A wise professor of mine once said the main action of Anton Chekov’s “The Cherry Orchard” is “to buy time,” and this concept is certainly evident in the Yale Repertory Theater’s production now playing at the University Theater. I barely had a chance to sit down and peruse the program when the ominous clock that hangs eerily above the stage began to tick.

As soon as the lights go down, the ticking clock mingles with the sound of a train whistle, signaling the return of Madame Ranevskaya (Lisa Harrow) and her daughter to the home in which they both grew up. The play’s opening scene is comfortingly Chekovian, rife with the author’s signature awkward pauses that lend a sense of unrest to the situation; Charlotta (Brenda Thomas) and Lopathkin’s (Ruben Garfias) seemingly random interjections (don’t we all love the “Moooo”?); and of course, some comic relief courtesy of the persnickety house servant, Firs (Peter Van Wagner). Shigeru Yaji’s costumes evoke the turn of the century, and Christopher Acebo’s cavernous set imbues the beginning scenes with a vacant loneliness that even the nostalgic Ranevskaya and her family cannot fill. Director Bill Rauch seems to have conceived a visually stunning production, but nothing too unexpected or out of the ordinary.

I should never have assumed, however, that Bill Rauch would remain within expected boundaries. Last year, Rauch directed another play at the Rep, the world premiere of Sarah Ruhl’s “The Clean House,” and imbued it with a mix of beauty and fantasy that created goose bump-inducing moments. Rauch brings a similar magic to “The Cherry Orchard.”

For today’s generation, it is difficult to understand the urgency and relevancy of “The Cherry Orchard”; the fate of the Ranevskaya estate is tragic, but for a play that is so much about time and the future, it is hard to forget that these events, to a modern audience, seem to be very much in the past. Rauch catapults the play into the modern era with a brilliant mix of precision and tumult, suddenly making it painfully clear that time is running out not just to the characters in Chekov’s play, but to the modern audience as well. I do not want to spoil experience of seeing this play for anyone, but I will say that I never expected to associate the Rolling Stones with Chekov.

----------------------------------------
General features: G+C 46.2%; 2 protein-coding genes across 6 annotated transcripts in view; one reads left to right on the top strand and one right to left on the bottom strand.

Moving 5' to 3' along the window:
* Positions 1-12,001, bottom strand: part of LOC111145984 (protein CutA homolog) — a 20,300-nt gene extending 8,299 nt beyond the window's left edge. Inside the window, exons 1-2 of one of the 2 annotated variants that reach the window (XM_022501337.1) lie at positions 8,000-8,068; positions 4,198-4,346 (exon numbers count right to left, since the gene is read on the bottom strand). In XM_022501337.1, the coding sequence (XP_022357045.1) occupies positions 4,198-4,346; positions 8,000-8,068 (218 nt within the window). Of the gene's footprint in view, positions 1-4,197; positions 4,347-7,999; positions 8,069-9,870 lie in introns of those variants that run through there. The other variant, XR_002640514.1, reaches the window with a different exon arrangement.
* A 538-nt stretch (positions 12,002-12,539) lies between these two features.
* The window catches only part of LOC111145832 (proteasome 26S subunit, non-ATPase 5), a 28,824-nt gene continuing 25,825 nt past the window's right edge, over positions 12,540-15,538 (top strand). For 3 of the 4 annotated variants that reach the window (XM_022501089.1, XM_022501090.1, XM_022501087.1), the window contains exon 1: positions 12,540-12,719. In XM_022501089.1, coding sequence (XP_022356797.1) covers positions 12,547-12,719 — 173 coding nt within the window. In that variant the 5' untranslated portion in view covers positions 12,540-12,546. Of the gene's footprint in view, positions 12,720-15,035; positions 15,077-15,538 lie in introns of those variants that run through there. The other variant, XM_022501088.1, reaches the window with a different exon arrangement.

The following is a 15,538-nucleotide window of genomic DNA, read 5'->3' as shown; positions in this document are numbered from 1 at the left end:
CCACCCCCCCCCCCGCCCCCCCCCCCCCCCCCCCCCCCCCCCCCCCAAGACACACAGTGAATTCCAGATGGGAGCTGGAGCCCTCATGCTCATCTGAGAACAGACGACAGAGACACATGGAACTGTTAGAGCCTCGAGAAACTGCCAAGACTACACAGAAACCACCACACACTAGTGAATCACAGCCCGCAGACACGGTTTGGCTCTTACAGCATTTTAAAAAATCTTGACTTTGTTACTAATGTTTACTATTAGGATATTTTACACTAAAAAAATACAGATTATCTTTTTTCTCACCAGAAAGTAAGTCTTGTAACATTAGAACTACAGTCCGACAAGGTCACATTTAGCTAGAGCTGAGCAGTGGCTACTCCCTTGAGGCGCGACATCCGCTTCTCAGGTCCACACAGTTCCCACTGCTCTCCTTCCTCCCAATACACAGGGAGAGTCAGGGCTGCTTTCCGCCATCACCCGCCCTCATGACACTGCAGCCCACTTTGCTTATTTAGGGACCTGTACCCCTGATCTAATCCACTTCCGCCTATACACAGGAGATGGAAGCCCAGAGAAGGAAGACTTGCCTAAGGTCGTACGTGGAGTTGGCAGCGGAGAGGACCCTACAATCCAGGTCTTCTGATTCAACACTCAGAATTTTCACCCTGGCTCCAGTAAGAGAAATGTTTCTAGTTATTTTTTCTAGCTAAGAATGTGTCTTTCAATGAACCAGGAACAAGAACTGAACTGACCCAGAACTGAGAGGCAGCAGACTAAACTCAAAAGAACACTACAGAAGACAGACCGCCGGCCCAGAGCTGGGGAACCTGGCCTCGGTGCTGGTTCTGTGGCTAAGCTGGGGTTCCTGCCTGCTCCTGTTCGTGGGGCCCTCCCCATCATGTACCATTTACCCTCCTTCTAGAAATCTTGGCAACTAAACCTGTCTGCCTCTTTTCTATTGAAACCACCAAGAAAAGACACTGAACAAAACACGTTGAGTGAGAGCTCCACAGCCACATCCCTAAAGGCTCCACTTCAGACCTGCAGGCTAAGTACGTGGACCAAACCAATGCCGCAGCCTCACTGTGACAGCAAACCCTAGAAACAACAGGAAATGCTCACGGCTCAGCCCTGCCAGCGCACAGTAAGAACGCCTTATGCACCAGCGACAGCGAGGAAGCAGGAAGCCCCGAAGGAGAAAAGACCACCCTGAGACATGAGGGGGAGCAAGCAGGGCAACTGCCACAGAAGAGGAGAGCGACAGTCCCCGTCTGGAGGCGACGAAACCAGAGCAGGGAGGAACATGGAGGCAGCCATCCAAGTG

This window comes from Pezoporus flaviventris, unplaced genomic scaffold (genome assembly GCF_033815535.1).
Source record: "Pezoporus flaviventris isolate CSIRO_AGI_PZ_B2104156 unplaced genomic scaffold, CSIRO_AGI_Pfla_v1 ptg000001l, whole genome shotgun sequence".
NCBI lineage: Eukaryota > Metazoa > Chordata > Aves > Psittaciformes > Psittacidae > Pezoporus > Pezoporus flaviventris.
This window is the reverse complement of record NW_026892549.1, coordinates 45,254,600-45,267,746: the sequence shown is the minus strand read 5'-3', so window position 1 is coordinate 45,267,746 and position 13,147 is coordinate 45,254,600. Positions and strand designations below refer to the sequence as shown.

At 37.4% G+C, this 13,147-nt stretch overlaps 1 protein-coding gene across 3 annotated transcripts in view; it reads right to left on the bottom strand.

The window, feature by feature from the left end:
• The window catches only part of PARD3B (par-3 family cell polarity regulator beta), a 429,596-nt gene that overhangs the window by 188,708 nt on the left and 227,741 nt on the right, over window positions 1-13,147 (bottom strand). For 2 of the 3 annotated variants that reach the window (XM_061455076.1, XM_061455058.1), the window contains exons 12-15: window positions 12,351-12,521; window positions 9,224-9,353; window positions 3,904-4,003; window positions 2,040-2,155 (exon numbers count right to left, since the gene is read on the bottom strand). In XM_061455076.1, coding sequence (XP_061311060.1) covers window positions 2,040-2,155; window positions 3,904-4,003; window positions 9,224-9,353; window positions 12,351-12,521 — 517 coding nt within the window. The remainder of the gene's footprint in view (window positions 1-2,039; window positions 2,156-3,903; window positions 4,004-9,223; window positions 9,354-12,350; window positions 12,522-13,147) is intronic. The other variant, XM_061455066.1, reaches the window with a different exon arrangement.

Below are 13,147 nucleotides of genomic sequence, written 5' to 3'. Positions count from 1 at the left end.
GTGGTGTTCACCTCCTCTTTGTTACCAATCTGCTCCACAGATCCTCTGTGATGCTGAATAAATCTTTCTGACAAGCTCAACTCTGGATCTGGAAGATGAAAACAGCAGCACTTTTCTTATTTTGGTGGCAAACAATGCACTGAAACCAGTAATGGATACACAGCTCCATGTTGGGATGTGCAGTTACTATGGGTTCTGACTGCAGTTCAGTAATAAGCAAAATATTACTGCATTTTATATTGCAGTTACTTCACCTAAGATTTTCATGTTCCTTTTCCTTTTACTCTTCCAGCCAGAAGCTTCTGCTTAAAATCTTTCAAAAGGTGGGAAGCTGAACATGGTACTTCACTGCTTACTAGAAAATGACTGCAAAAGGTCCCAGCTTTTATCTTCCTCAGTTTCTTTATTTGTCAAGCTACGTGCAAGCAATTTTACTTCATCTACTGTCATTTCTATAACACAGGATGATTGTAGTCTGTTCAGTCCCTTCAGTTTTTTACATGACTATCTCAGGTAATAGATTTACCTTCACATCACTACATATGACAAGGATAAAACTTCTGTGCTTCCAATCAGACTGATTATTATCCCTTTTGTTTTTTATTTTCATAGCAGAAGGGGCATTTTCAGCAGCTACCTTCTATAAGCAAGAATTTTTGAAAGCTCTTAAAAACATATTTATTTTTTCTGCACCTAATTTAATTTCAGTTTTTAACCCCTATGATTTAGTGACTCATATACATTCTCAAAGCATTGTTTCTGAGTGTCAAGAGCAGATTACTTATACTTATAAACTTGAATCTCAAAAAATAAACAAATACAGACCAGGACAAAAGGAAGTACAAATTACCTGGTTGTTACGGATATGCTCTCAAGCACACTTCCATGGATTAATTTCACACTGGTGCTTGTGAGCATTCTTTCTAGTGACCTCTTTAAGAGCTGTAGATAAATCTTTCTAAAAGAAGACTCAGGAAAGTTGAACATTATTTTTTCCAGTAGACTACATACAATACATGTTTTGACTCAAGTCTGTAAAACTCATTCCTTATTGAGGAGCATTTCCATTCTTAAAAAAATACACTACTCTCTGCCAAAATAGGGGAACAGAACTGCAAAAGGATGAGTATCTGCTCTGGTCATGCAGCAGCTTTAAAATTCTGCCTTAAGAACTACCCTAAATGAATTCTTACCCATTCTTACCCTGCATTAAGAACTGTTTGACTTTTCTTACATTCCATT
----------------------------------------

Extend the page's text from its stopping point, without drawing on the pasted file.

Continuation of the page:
Rauch’s direction and the actors’ performances work hand in hand to successfully move Chekov’s work through time — they have imbued the play with enough specific characterization to make it resonate, and yet keep their distance enough to disconnect themselves and adapt to a different era. Indeed, in the program the characters are not even given names, and are referred to instead as, for example, “The daughter who went up in a hot air balloon” or “The brother who loves candies and billiards.” This feeling of disconnection is enhanced by Rauch’s staging.

In the first scene, the characters perch tentatively atop furniture covered with sheets, almost as though they are floating, sitting on ghosts. The second scene, typically staged as a lively family picnic, instead takes place in a graveyard, where again the characters rest upon the headstones as though they are lawn furniture. And the second act is saturated with a swirling, hypnotic light that gives the costume party a dream-like feel.

The cast is generally solid and refreshingly diverse, each character withstanding the movement through time while still remaining believable and consistent. Lisa Harrow instills her Ranevskaya with a beautiful translucent quality that enables the audience to perfectly see her struggle with debt, love, and perhaps even mental stability, underneath her stalwart façade of lady of the estate. Laurah Odeh creates a very likable Anya who is delightfully tart instead of airy, and Sarayu Rao’s Varya provides a sharp and poignant contrast to her sister. Patrick Garner (Gayev), Ruben Garfias (Lopathkin) and Jesse J. Perez (Petya) create a triumvirate of equally strong male leads. And of course, what is a good production of “The Cherry Orchard” without a significantly crotchety-yet-lovable Firs? Peter Van Wagner, a recent addition to the Rep’s cast, does not disappoint in this respect. It is always amusing to watch Carson Elrod stumble around and knock things over, and there is plenty of that in his Yasha, and Brenda Thomas is delightful as the surprisingly gruff governess, Charlotta.

This play, though, as we are reminded from the beginning, is not about individual performances, but about time. Rauch’s time-warped adaptation succeeds in making the ticking clock the most important pulse in the play, and, perhaps most importantly of all, proves that “The Cherry Orchard” is immediate, relevant, and truly timeless.